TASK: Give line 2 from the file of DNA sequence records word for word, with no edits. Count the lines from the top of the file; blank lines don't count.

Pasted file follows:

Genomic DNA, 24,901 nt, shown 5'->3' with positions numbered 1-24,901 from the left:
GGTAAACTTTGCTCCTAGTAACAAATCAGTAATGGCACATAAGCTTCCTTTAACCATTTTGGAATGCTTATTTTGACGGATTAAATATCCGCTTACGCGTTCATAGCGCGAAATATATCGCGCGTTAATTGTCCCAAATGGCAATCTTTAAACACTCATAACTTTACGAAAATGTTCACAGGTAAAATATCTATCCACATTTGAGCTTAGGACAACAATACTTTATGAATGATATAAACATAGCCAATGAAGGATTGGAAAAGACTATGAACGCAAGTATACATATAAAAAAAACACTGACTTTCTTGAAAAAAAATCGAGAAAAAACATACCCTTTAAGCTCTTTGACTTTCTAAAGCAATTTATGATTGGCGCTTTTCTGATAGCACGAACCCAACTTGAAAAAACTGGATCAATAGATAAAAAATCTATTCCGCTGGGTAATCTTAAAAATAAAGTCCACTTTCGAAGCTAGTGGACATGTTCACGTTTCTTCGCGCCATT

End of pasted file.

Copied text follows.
GGTAAACTTTGCTCCTAGTAACAAATCAGTAATGGCACATAAGCTTCCTTTAACCATTTTGGAATGCTTATTTTGACGGATTAAATATCCGCTTACGCGTTCATAGCGCGAAATATATCGCGCGTTAATTGTCCCAAATGGCAATCTTTAAACACTCATAACTTTACGAAAATGTTCACAGGTAAAATATCTATCCACATTTGAGCTTAGGACAACAATACTTTATGAATGATATAAACATAGCCAATGAAGGATTGGAAAAGACTATGAACGCAAGTATACATATAAAAAAAACACTGACTTTCTTGAAAAAAAATCGAGAAAAAACATACCCTTTAAGCTCTTTGACTTTCTAAAGCAATTTATGATTGGCGCTTTTCTGATAGCACGAACCCAACTTGAAAAAACTGGATCAATAGATAAAAAATCTATTCCGCTGGGTAATCTTAAAAATAAAGTCCACTTTCGAAGCTAGTGGACATGTTCACGTTTCTTCGCGCCATT